The ICT Lounge
 
Section 8.2:
The Analysis Stage
 
'Analysis' is the first stage tackled during systems analysis and
design.

We will look at what is involved when analysing the current system.
Key Concepts of this section:
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Understand what is involved in the analysis stage.

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Be able to describe the steps that take place during the analysis stage.

Stage 1 - Analysis
Key Words:
Analysis, Fact Finding, Cost-Benefit, Questionnaire, Interview, Observe
What is analysis?
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This is where the current system is looked at in detail in order to figure out what changes need to be made to make the new system better than the old one.

Examples:
A systems analyst looks at a current system
(or a proposed system) in detail and decides
how to make it work better.
 
Analysis can determine if it is financially worth it
to implement a new system.
 
Analysis can help identify errors and faults with
the current system.
If there is no current system, analysis will look at the requirements of the proposed new system.

For example:
If a company does not have a current payroll system, the systems analysts will look closely at a list of features that management want the new system to have.

What does analysis involve?
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Typical analysis would involve the following:

Collecting data about the current system / proposed system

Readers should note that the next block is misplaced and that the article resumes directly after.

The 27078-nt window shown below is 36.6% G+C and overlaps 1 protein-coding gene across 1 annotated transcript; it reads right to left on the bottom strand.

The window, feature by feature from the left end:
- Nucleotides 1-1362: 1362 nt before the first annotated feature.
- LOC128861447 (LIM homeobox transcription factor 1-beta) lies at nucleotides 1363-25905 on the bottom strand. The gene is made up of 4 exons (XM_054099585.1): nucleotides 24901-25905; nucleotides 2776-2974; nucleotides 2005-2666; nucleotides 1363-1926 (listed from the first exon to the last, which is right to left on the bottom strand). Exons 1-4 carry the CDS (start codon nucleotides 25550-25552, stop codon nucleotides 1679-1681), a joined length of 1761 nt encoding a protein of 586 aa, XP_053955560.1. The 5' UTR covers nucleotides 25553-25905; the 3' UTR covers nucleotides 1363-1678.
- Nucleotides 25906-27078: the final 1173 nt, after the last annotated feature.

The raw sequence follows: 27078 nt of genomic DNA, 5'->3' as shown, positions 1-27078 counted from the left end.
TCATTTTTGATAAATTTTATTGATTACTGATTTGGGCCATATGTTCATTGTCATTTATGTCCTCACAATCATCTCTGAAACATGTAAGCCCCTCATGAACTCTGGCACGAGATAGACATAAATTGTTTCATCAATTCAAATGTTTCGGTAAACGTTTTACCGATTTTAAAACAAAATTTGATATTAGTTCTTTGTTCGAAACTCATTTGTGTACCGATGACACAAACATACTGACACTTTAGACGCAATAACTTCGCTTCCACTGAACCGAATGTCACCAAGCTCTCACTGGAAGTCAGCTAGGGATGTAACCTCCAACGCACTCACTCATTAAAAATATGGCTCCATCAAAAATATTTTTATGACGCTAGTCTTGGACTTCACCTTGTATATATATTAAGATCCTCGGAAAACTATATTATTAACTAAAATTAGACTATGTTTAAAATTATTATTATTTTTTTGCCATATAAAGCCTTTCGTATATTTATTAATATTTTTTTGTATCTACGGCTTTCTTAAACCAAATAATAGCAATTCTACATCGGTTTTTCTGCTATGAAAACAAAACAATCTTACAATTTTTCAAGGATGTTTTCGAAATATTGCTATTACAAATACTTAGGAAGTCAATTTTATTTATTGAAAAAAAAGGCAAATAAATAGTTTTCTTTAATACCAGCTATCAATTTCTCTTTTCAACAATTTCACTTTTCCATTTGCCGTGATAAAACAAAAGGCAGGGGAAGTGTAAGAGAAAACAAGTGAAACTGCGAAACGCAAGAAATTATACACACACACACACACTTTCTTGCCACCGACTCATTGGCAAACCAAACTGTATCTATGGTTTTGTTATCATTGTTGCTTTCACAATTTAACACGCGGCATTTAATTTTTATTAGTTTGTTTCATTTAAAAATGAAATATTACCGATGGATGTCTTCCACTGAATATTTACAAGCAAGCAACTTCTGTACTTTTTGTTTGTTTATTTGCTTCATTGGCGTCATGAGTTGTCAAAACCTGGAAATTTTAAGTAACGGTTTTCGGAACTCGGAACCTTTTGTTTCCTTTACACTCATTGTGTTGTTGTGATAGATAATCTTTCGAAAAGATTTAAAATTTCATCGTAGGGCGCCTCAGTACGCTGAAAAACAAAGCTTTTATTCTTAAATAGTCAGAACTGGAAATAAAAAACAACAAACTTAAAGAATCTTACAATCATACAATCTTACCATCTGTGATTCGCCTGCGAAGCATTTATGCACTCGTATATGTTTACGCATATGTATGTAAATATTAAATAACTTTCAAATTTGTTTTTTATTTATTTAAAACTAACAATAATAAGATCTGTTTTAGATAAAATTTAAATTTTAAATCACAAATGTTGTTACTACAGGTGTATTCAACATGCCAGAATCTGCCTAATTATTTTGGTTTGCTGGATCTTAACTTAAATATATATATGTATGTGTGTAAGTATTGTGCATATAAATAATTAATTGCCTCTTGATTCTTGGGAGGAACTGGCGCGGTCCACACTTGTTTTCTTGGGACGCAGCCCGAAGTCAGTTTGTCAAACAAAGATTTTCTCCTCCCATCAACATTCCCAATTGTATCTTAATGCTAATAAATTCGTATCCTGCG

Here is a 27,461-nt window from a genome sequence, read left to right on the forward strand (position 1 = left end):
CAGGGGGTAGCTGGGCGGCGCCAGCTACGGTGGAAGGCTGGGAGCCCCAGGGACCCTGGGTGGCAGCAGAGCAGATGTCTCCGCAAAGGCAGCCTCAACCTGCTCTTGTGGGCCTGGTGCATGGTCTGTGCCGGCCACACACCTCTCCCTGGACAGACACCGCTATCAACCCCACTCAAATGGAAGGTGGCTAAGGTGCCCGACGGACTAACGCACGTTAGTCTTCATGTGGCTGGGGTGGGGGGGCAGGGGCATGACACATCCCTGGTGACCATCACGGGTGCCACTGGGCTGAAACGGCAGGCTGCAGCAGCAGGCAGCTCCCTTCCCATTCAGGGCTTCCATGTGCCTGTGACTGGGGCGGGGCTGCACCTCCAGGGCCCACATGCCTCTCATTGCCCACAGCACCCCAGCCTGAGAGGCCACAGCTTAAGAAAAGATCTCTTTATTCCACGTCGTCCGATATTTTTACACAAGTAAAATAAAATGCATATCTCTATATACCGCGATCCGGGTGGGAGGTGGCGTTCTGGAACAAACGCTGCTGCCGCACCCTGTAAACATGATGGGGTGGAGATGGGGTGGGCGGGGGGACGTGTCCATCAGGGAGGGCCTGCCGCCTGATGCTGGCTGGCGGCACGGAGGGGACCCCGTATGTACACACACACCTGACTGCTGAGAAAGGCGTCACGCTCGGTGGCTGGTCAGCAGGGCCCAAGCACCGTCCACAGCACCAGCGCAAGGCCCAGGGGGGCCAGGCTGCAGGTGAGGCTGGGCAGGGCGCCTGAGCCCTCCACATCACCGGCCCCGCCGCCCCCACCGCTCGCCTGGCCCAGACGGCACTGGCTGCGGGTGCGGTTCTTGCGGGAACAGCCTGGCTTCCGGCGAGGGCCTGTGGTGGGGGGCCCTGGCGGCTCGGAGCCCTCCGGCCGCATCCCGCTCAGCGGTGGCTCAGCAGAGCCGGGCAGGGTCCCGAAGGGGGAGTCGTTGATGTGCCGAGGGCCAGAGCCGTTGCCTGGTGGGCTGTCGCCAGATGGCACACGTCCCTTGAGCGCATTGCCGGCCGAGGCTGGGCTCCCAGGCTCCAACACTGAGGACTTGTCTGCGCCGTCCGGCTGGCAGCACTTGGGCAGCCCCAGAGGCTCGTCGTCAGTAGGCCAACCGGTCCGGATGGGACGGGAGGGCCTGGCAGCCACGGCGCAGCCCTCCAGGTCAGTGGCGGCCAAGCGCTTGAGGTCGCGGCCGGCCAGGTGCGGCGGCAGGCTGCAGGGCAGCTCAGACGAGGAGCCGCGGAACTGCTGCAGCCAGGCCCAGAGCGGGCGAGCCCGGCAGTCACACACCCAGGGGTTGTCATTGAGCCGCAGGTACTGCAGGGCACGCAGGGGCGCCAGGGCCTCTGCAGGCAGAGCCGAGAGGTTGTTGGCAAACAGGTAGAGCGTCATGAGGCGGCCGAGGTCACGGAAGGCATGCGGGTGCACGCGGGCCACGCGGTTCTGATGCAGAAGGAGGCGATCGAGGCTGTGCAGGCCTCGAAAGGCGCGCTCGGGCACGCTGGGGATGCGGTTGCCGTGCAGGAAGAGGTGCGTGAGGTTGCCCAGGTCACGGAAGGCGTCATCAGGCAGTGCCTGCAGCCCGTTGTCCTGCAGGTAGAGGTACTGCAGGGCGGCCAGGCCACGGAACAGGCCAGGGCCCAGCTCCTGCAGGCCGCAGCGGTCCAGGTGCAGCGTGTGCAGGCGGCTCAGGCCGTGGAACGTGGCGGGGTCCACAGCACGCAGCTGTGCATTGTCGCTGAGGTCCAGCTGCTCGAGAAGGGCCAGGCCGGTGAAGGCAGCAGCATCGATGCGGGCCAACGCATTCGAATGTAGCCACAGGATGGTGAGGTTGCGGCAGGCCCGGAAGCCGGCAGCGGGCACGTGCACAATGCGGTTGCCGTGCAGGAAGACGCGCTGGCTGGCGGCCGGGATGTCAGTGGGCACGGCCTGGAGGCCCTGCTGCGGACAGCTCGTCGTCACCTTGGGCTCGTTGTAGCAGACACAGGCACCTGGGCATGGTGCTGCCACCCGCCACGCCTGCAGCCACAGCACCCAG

(what needs changing, what is working well etc)

Find out problems with the current system

Establish the problem that the customer needs solving
(What does the new system need to be able to do? - e.g. calculate employee pay)

Identify inputs, processing and outputs of the current / proposed system
(What needs to go into the system?, what calculations?, what needs to come out?)

Identify the requirements of the new system
(What tasks should the system be able to handle?)

Producing a cost-benefit analysis
(Is it worth it financially to build the system?).

How is this data obtained?
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Finding out information about the current / proposed system is known as 'fact finding'.

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There are four methods which are used to obtain this information:
  • Questionnaires
  • Interviews
  • Observing people using the current system
  • Looking at the current system's documentation

These methods will be discussed below:
   
Questionnaires
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Prepared questions are given to users of the system and they are left with the user to complete.

Examples:
Questionnaires are quick ways of gathering basic information about a current system.
 
Questionnaire findings can be analysed quickly using optical mark readers.
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Questionnaires usually focus on more simple questions and are completed by ticking or circling options or shading boxes.

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The questionnaire will contain questions that are designed to extract useful information about the current system / proposed system.

For example:
 
* Is the current system easy to use? YES/NO
* Does the current system freeze or crash? YES/NO
* How fast does the current system handle tasks? SLOW/FAST/VERY FAST

Advantages / Disadvantages of questionnaires:
Advantages
Disadvantages
Questions can be answered quickly.
People often do not complete or return the questionnaire.
Answers are more honest as the questions can be answered anonymously.
Unclear questions cannot be explained as people are left to answers the questions alone.
Fairly cheap method of gathering data.
You may get incorrect data if people have misunderstood a question.
Answers to the questionnaires can be analysed automatically using an OMR (optical mark reader).
It is hard to ask very technical or specific questions on a questionnaire.

Interviews
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Interviews take place face-to-face and usually involve more detailed questions than questionnaires.